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Op-Ed: We have a surplus in Utah, and our children need it
This is an archived article that was published on sltrib.com in 2013, and information in the article may be outdated. It is provided only for personal research purposes and may not be reprinted.

We look forward to this year's "Public School Budget Play" with great anticipation. Not only for what it includes, but also for what it excludes.

Quietly held in Gov. Gary Herbert's budget bag is a whopping $242 million surplus in the Education Fund for fiscal year ending June 30, 2013. Why have the governor and Legislature been so quiet? Do they want to surprise our parents and school teachers with a down payment on lower class sizes or cost-of-living increases to make up for salary cuts over the past few years?

No, they are quietly letting half of that surplus slide into the Rainy Day Fund. A real pro-education governor — like, say, a Walker, Matheson, Bangerter or Huntsman — might have opened up the budget with a special legislative session in early June and distributed half of the surplus to Utah's starving K-12 education system.

So, what about the other half of the $224 million surplus? Will it stay in K-12 education or be siphoned off to pave more roads? Their answer to this question has been that "the surplus was primarily made up of 'one-time' funds, so we need to be cautious about how they are spent."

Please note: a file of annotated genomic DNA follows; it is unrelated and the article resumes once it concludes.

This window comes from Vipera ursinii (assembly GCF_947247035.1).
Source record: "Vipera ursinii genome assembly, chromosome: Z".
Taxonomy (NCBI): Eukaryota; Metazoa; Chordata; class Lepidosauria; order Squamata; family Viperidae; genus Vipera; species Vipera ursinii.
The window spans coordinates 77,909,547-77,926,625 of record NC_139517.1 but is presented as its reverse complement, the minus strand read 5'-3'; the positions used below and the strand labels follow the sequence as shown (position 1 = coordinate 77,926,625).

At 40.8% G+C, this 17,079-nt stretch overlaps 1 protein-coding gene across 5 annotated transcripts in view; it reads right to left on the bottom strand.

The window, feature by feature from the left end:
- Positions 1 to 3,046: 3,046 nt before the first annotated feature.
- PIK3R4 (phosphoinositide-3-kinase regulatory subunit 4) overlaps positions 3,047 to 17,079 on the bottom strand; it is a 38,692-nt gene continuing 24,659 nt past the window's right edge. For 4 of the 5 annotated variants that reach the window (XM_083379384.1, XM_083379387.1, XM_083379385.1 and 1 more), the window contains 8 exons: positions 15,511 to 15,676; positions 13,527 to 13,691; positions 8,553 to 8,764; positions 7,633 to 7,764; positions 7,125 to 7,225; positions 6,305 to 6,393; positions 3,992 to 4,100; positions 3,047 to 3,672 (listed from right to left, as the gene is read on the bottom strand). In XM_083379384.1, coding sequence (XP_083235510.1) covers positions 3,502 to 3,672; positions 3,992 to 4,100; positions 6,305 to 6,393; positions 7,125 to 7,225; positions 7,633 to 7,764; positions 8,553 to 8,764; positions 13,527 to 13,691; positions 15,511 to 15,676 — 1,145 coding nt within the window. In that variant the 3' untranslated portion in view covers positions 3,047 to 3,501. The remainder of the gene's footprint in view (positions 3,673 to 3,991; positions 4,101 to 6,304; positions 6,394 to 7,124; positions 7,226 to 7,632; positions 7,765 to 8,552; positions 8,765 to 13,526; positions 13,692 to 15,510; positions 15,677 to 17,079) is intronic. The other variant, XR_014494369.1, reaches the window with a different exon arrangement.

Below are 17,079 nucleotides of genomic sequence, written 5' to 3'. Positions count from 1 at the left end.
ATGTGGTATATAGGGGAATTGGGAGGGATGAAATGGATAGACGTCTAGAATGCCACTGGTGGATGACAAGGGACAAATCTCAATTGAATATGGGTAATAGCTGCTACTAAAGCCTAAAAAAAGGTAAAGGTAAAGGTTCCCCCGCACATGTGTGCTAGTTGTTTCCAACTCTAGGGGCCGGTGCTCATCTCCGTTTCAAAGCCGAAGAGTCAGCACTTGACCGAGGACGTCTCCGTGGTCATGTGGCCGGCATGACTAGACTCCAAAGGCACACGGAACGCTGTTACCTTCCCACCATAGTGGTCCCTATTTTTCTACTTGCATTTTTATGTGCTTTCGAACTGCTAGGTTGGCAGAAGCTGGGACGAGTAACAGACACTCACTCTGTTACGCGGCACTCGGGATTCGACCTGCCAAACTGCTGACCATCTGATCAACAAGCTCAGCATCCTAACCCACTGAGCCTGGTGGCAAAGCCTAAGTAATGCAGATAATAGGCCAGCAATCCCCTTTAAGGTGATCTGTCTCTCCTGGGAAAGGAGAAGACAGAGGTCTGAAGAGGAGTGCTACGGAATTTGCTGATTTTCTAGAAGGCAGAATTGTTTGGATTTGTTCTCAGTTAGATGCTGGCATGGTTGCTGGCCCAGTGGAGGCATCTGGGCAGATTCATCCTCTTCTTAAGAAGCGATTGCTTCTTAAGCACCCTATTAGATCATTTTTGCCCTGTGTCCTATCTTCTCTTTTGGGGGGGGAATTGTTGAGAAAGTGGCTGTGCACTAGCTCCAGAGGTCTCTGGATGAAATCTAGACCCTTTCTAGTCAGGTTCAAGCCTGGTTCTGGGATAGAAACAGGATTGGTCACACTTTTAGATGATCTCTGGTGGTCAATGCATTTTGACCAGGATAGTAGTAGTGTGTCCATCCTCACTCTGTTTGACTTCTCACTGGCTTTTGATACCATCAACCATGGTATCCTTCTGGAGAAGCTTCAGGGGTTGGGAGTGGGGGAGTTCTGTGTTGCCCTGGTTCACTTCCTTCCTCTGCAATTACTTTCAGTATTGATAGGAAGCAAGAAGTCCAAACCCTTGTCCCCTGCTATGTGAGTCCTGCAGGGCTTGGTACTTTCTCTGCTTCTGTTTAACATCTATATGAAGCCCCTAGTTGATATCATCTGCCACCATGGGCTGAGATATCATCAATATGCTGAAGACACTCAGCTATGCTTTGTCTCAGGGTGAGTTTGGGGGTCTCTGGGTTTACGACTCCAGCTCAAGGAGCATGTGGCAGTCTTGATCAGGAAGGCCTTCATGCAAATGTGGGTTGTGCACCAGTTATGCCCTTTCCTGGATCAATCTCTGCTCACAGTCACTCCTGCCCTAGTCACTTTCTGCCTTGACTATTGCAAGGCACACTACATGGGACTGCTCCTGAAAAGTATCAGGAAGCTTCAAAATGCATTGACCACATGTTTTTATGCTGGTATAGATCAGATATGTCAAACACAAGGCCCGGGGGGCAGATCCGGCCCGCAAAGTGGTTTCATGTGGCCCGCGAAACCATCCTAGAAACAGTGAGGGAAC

Our reply to that is that the $121 million transfer to the Rainy Day Fund should be considered as the "one-time" fund allotment. We calculate that 20 percent to 40 percent of the remaining $121 million could be deemed "one time" too, if one was super conservative. That still leaves $73 million to $97 million on the table to bolster Utah's public schools in the current fiscal year.

Even after appropriating some of the balance to higher education, there should be at least $60 million to $80 million in the Basic (K-12) School Program's beginning balance. If those funds are not there, you can bet that the other half of the surplus has been siphoned off to pay for roads.

How else can Utah's Department of Transportation spend an additional $120 million this year to expand and refurbish Davis County's I-15? Its gas tax revenues are in decline. So one would think there could be no road expansion unless: 1) more sales tax earmarks go to UDOT (funded by education funds) or 2) more debt is incurred.

The facts are that this governor and Legislature have systematically cut revenues to fund our K-12 public school system despite poll after poll that shows 70-plus percent of the people demand more spending there.

We are still in last place in the dollars we spend per student. Since 1996, our spending effort on K-12 has dropped from 4 percent of our personal income to 3.1 percent. On $103 billion total personal income, that means we have cut K-12 spending by $927 million per year from levels 17 years ago.

Recent test scores reveal that Utah's primary and secondary students are behind our peer states, those states with similar demographics and economic power. Given Utah's favorable demographics and strong families, our ACT test scores should be in the top 10 in the country, not lagging in the middle. Now is the time to take the long-term economic development view and invest in our children's future.

We need to take a cue from our pioneer parents who started building schools and even colleges as soon as they came to these valleys.

Doug Macdonald is an economist and member of Davis Alliance for Public Education.

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